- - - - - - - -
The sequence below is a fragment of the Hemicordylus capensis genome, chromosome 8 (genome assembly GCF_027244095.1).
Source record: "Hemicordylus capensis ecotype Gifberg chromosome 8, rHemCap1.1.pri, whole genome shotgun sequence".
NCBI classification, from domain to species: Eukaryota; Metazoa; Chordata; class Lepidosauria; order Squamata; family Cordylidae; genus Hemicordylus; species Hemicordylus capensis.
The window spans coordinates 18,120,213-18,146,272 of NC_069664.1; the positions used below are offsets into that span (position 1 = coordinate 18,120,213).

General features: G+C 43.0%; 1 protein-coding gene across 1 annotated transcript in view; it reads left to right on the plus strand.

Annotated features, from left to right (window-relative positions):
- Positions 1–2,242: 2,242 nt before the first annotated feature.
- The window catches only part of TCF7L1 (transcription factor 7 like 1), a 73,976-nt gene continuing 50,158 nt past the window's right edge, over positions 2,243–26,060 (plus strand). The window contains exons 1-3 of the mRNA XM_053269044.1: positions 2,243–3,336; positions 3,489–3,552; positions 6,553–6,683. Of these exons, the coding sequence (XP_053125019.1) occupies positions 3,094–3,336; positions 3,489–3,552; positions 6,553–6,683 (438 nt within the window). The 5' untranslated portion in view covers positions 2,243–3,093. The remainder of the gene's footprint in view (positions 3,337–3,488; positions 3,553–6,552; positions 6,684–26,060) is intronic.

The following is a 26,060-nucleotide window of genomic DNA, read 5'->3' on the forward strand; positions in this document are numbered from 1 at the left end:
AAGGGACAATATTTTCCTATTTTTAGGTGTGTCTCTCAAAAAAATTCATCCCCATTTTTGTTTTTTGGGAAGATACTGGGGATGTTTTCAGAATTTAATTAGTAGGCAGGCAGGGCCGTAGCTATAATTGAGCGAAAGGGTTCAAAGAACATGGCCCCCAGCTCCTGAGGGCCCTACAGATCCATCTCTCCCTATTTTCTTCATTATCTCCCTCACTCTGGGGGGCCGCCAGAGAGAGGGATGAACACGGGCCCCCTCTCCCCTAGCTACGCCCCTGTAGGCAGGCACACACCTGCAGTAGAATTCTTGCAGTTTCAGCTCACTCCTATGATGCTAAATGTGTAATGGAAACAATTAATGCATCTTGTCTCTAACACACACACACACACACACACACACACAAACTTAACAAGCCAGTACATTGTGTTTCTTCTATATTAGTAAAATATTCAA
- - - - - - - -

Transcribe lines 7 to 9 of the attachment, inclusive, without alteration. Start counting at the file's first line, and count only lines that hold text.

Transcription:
- Positions 1–2,242: 2,242 nt before the first annotated feature.
- The window catches only part of TCF7L1 (transcription factor 7 like 1), a 73,976-nt gene continuing 50,158 nt past the window's right edge, over positions 2,243–26,060 (plus strand). The window contains exons 1-3 of the mRNA XM_053269044.1: positions 2,243–3,336; positions 3,489–3,552; positions 6,553–6,683. Of these exons, the coding sequence (XP_053125019.1) occupies positions 3,094–3,336; positions 3,489–3,552; positions 6,553–6,683 (438 nt within the window). The 5' untranslated portion in view covers positions 2,243–3,093. The remainder of the gene's footprint in view (positions 3,337–3,488; positions 3,553–6,552; positions 6,684–26,060) is intronic.

The following is a 26,060-nucleotide window of genomic DNA, read 5'->3' on the forward strand; positions in this document are numbered from 1 at the left end: